FL GALLERY in collaboration with the CMS Experiment of CERN is pleased to present Luca Pozzi’s third solo exhibition in its spaces. The project is dedicated to the Italian director of the European Organization for Nuclear Research, Fabiola Giannotti, and conceived by the artist as a celebration of 13 TeV, collision energy expressed in tera electron volt, achieved by the Large Hadron Collider in May this year. An outstanding achievement that has allowed for the first time in human history to probe the matter in regions to scale smaller than the dimensions of quarks (<10-18 meters).
The site-specific installation, located in the former vault of Viale Sabotino 22, is composed of three giant digital photos on PVC taken from CERN and LHC experiments online archive to entirely cover three walls of the room. On these surfaces Pozzi installs the works consisting in four dodecagonal surfaces of anodized aluminum containing thirty ping-pong balls in magnetic suspension. The “Detectors”, the name of this new series and title of the exhibition, are intended by the artist as pictorial devices suspended in space and time. They represent, through the sportive allegory of the ping-pong game, the particle of the beam captured just a moment before a hypothetical collision within one of the four LHC detectors.
The right wall of the gallery is connected, in a prospective game, to the “Atlas” detector during the construction years; highlighting in this way the existence of a past time preceding the experiment. The left wall breaks instead on a graphical display representing the computerized processing of data obtained from a collision in the detector “Alice”; spotlighting a later time in the experiment. Finally, on the twelve meters long front wall a photograph taken by Michael Hoch from CMS is reproduced, it represents the part of CMS community responsible for the design, construction and implementation of CMS experiments. They are greeting the art public and receiving them in the exhibition from the building 40 at CERN in Geneva. These tireless and determined researchers are portrayed together in this historical shot; they constitute in this case a window that Pozzi opens into the future.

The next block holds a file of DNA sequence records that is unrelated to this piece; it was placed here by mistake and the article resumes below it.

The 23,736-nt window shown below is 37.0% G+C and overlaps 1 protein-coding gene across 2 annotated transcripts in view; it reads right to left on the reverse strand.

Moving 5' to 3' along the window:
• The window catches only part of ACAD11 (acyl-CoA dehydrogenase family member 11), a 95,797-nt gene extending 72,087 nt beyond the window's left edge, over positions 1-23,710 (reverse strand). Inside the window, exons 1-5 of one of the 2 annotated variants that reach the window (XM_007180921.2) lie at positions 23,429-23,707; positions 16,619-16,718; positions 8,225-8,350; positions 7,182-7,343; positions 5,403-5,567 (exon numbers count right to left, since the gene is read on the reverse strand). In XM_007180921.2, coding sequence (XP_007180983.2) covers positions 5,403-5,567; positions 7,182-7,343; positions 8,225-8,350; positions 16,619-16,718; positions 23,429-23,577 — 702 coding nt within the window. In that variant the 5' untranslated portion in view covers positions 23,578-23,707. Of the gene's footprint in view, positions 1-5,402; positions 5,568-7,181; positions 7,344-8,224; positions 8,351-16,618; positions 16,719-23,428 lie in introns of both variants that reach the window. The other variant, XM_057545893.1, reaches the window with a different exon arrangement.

Past, present and future are so intimately connected in a network of relationships where there are explicit references to art history. Luca Pozzi’s passion for Lucio Fontana, Frank Stella, Alberto Burri and Enrico Castellani blends in subtle cross-disciplinary references, magically combining contemporary art and science, informatics and technology. Since his first visit to the CERN, in April of 2009, the artist begun to cultivate the idea of a project that would pay homage to the International Laboratory. Luca Pozzi is not only interested in the theoretical research, of which he esteems and appreciates the more speculative aspects of quantum gravity, but extends also to the chain reactions based on it thereon. Worthy of note is that it was in the same CERN Laboratory that Tim Berners-Lee developed, in October of ’90, the application that started the World Wild Web and the digital revolution of the Internet, which has so greatly changed the course of our lives.